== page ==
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and hardy, that it will vegetate well in almost any soil or climate, and prosper even in the shade of fruit or other trees. The male blossoms of the yewtree expand, and discharge their farina in this month.

Sparrows are now busily employed in forming their nests. Lambs are yeaned. Young Otters are produced. This animal is as destructive in a pond, as a polecat in a hen-house. It seems to form a link between terrestrial and aquatic animals, resembling the former in shape, and the latter in being able to continue a considerable time under water, and in being web-footed, whereby it swims so fast as to overtake fish in their own element: but he is not, strictly speaking, amphibious; for if he gets entangled in a net, and cannot free himself by cutting the meshes with his teeth, he is drowned. The usual length of the otter, from the tip of the nose to the base of the tail, is twenty-three inches, and the tail itself is rather more than half the length of the body; the weight of the male from eighteen to twenty-six, of the female, from thirteen to twentytwo pounds. One in October, 1794, was snared in the river Lea, weighing above forty pounds. " The otter has no heel, but a round ball under the sole of the foot, by which its track in the mud is easily distinguished, and is termed the seal. Its colour is a deep brown, except two small spots of white on each side of the nose, and one under the chin, and is more valuable if the animal be killed in winter than summer. The otter shows great sagacity in forming its abode, burrowing under ground on the banks of some river or lake, and always making the entrance hole under water, working upwards to the surface of the earth, and forming several lodges, that in cases of flood it may have a retreat (for no animal is more careful to repose in a dry place), and there making a minute orifice for the admission of air; and even this aperture is often

formed in the middle of some thick bush for concealment. The otter destroys large quantities of fish, for he will eat none but what he takes himself, and of those only particular parts, so that he wastes more than he eats. In rivers he swims against the stream to meet his prey, and it is said that two otters will hunt in concert that active fish the salmon: one stations himself above and the other below where the fish lies, and being thus chased incessantly, the wearied salmon becomes their prey. They take to the sea, and are seen about the Orkneys, where their food is cod and conger. In very hard weather, when the natural sort of food fails, the otter will kill lambs, sucking pigs and poultry; and one was caught in a warren, whither it had come to prey upon rabbits. He will often venture far upon land, where the dogs will spontaneously attack him; but he will, in his defence, bite the dogs most cruelly, sometimes with such force as to break their leg-bones, and never quits his hold but with life. In the water, he will draw the dog under and suffocate him. The otter is capable of being tamed: he will follow his master like a dog; and even fish for him, and return with his prey, more than sufficient for the use of a family. The hunting of the otter was formerly considered excellent sport, and hounds were kept solely for that purpose'. The otter (it has already been observed) is sometimes extremely formidable to the dog: a fine animal of the Newfoundland breed was lately killed by one, whose bite had become venomous, from being infuriated; the dog dying in four or five hours after he was attacked, although the injury received did not, at first, appear of any importance.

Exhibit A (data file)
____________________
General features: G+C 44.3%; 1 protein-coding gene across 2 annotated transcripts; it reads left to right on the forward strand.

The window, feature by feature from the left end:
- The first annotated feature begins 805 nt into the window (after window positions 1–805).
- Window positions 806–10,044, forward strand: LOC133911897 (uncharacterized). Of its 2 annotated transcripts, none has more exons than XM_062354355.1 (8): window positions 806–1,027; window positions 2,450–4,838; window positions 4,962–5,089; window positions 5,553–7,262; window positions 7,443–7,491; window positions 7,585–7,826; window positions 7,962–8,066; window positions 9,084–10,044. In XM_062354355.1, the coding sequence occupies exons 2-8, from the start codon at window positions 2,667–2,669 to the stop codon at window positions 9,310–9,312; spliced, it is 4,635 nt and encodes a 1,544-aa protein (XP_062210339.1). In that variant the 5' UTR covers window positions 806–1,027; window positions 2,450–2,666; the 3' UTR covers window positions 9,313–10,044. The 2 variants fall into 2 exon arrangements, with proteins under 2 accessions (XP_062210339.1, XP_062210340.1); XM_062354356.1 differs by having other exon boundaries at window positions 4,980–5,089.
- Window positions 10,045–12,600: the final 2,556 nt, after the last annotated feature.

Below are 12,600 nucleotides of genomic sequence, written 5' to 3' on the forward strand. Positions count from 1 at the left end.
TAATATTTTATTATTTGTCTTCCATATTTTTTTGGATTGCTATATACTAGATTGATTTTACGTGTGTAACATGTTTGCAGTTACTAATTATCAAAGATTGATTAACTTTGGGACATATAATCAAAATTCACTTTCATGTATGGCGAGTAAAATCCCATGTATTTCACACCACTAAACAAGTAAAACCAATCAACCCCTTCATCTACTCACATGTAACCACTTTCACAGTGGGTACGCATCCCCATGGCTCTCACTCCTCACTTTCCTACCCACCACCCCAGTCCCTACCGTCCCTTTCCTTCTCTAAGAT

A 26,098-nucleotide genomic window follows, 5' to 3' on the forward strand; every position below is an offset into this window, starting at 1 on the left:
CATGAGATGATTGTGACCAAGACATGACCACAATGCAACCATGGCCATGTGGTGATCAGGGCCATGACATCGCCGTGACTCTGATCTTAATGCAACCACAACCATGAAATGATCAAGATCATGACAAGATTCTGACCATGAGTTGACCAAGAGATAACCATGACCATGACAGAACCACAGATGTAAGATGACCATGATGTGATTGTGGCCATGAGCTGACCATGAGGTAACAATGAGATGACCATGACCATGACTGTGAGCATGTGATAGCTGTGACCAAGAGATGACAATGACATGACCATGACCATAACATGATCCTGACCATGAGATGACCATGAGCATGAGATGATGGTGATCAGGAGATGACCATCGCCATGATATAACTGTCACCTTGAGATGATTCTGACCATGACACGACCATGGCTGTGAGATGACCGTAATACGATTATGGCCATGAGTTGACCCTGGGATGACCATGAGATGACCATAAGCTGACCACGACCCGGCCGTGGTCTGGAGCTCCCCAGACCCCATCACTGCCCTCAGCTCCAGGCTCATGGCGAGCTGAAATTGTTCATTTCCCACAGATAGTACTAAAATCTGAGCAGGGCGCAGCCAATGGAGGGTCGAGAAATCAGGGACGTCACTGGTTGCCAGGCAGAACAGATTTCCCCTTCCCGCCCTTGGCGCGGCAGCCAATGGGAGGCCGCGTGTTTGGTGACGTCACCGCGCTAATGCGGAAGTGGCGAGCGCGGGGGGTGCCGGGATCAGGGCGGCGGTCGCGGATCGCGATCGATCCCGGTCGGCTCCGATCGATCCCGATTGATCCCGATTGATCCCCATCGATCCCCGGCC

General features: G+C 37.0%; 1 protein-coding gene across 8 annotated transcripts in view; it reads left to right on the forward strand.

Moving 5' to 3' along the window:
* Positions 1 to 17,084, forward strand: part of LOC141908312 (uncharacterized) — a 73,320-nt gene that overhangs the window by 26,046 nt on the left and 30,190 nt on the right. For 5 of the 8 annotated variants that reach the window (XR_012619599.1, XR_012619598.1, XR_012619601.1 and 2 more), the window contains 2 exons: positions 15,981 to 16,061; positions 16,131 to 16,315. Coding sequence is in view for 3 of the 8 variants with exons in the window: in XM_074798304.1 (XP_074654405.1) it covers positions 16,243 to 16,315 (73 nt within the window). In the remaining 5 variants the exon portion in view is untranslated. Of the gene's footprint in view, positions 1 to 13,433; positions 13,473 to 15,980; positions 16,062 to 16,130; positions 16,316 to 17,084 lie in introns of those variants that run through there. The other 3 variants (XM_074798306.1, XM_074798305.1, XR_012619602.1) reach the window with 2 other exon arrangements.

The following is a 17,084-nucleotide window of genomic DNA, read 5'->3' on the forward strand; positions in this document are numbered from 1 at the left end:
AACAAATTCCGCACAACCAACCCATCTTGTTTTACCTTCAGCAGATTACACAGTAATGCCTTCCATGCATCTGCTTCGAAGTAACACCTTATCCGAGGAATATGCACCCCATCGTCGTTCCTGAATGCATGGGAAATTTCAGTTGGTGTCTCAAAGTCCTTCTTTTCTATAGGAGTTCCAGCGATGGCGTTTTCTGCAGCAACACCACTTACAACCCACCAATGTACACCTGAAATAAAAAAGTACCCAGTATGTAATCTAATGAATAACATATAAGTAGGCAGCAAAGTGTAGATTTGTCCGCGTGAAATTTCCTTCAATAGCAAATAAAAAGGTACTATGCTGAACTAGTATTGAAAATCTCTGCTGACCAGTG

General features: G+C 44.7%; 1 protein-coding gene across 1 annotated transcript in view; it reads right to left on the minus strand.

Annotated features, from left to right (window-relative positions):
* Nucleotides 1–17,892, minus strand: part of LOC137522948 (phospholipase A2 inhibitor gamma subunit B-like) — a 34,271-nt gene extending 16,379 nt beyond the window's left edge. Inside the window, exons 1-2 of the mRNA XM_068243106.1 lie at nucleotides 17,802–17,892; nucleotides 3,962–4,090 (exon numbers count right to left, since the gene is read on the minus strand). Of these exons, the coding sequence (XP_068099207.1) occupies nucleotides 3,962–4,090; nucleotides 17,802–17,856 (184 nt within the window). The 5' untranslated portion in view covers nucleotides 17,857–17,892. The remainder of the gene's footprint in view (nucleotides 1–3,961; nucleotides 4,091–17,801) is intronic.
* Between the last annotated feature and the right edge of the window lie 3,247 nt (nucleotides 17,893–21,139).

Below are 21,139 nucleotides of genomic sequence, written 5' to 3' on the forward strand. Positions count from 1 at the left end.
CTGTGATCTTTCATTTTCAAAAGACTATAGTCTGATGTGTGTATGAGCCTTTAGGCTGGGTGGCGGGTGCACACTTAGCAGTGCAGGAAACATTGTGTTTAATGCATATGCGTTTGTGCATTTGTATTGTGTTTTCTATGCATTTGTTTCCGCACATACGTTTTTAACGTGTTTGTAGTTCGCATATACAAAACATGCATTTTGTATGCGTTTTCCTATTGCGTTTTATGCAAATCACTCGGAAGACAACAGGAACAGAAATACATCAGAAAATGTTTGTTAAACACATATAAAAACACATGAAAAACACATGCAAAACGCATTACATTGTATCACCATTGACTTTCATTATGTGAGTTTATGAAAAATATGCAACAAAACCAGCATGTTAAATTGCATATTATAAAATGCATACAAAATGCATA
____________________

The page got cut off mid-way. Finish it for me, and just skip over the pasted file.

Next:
· See a description of otter-hunting in the 'Angler,'a Poem, p. 128. 135, from the notes to which the above account. of the otter is taken. See also 'Somerville's Chase.',

In March the farmer dresses and rolls his meadows; spreads ant-hills; plants quicksets, osiers, &c.; sows flax seed, artificial grasses, beans and peas, broom and whin seeds, and grass seeds among wheat. About the 23d, he ploughs for and sows oats, and hemp and flax. A dry season is very important to the farmer, that he may get the seed early into the ground.

Against the DRILL PŁough.
On furrowed fields of old the tuneful band
Were wont to mingle with th' industrious throng,
And mark the rustic blithe, with lib'ral hand,

The fragrant ridge along
Cast wide the genial treasure o'er the land.
But ah! sad change! by sordid man designed,